A slice of rich velvety cheesecake served with fresh fruits or berries is one of my favourite summer desserts. Although I enjoy uncooked cheesecakes, which have a cream cheese filling on a biscuit, crumb base, I also love the very different cooked cheesecakes, which are baked in the oven.
I’m a keen baker and over the years I’ve come across some weird and wonderful recipes; some are impossibly rich – one recipe contains six eggs, soured cream, cream cheese and double cream, while another is made with caramel syrup, chopped fudge, roasted peanuts, chopped chocolate, cream cheese and lots of sugar and butter. In contrast Italian cheesecakes made with fresh ricotta and fruit are much lighter and a joy to eat.
In Yorkshire where I grew up, creamy curd tarts remain a favourite speciality and are very much a Yorkshire delicacy sold in bakers’ shops throughout the county. I love the moist texture of the filling encased in crisp golden pastry – and the fact that the recipe has hardly changed since its creation in the Middle Ages.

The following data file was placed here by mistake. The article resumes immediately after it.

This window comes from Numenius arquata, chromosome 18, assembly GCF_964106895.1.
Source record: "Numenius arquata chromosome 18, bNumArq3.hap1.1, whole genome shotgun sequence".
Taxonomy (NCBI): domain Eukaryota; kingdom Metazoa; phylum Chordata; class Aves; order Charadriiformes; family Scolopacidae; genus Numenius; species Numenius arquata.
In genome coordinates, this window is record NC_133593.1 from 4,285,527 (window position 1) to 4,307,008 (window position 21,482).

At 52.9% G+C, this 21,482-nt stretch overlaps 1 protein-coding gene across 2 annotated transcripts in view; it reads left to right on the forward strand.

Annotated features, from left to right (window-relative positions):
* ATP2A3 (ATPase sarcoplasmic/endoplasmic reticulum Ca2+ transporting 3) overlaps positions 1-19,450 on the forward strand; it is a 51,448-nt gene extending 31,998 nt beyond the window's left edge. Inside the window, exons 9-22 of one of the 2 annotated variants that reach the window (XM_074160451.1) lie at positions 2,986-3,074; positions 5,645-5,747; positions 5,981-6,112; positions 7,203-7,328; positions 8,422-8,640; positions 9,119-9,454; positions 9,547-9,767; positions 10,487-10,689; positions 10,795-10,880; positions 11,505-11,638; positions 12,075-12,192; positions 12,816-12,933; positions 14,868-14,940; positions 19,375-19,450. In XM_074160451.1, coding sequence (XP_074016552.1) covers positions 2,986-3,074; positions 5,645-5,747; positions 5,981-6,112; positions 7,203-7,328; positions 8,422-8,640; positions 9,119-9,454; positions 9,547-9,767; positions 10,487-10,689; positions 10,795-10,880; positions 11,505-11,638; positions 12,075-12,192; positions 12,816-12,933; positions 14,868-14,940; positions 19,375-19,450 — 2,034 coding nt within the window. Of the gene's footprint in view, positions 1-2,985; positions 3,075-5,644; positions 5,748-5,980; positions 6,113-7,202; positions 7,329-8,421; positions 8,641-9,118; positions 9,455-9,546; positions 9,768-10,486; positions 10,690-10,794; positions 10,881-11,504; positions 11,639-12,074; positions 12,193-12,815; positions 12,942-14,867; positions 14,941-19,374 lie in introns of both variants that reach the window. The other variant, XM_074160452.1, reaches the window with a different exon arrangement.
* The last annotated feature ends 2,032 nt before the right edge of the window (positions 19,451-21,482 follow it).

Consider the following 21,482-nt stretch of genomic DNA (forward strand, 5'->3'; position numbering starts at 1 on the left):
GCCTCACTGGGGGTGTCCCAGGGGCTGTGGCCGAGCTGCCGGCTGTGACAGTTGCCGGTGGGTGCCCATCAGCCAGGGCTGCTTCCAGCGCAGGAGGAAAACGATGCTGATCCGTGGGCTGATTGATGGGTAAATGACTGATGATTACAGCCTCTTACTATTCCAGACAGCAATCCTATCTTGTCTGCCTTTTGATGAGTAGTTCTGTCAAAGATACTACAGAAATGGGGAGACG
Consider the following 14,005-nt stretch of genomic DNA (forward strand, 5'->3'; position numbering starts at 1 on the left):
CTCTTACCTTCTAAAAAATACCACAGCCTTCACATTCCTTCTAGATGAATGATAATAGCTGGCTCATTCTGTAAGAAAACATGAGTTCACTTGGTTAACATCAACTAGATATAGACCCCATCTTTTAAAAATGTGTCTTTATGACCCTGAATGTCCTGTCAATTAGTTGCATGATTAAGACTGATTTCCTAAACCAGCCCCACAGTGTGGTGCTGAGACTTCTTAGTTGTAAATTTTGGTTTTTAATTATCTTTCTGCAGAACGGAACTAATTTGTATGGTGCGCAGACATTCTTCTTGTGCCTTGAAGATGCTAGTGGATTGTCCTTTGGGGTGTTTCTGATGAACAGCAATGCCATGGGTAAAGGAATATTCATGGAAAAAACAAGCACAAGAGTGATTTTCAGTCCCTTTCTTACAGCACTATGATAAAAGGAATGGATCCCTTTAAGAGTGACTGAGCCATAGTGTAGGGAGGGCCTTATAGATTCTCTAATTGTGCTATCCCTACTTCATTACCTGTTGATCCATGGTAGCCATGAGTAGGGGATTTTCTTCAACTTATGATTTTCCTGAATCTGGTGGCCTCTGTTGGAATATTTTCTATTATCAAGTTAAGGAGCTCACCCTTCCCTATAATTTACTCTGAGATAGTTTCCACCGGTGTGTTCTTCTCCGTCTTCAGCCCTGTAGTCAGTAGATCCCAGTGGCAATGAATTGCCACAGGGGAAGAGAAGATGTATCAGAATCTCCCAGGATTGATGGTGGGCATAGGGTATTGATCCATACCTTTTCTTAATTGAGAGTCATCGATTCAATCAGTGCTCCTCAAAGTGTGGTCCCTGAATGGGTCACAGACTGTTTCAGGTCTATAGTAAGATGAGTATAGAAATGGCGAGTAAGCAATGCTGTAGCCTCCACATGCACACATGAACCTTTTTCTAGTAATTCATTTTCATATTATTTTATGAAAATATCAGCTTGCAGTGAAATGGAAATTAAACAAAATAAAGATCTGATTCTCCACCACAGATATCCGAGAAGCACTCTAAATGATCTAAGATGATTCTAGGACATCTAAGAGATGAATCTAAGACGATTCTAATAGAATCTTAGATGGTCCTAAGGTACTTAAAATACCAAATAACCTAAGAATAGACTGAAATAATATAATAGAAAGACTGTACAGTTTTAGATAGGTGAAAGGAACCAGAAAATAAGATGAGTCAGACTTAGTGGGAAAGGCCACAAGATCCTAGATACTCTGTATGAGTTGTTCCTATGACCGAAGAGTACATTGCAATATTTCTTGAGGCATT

Curd cheese is similar to cream cheese, but has a lower fat content. It’s made from pasteurised milk and is available in both low and medium fat versions and has a mild, tangy flavour. If you can’t find curd cheese, cottage cheese can be used instead, but it must be sieved first. The result will not be as rich, but will still taste delicious.
As ever, using butter (not margarine), free range farm eggs and fresh curd or cream cheese makes a huge difference to the taste. Curiously, some old English cheesecake recipes omitted cheese completely! One example is a lemon cheesecake created in the late 17th century. The filling consisted of pounded lemon peel, egg yolks, sugar and butter and this mixture is still known today as ‘lemon curd’ or ‘lemon cheese’.
When it comes to baked cheesecakes, one of the main complaints from cooks is that the top of the filling cracks as it cooks. It still tastes fine, but looks unsightly. Through trial and error I’ve realised that this can be prevented by mixing the filling ingredients together at medium rather than high speed; don’t open the oven door during the first half hour of cooking and when the cheesecake is cooked, turn off the oven but leave the cheesecake in the oven to cool down slowly before removing from the tin. If all else fails and it still cracks you can cover the surface with whipped cream or fresh fruit or drizzle with chocolate.
Want a super quick cheesecake fix? Try our 10 minute lemon cheesecake.
Watch our cheesecake video for an easy to follow tutorial.
Feeling hungry? Take a look through our cheesecake recipes. Or do you have a favourite cheesecake recipe of your own?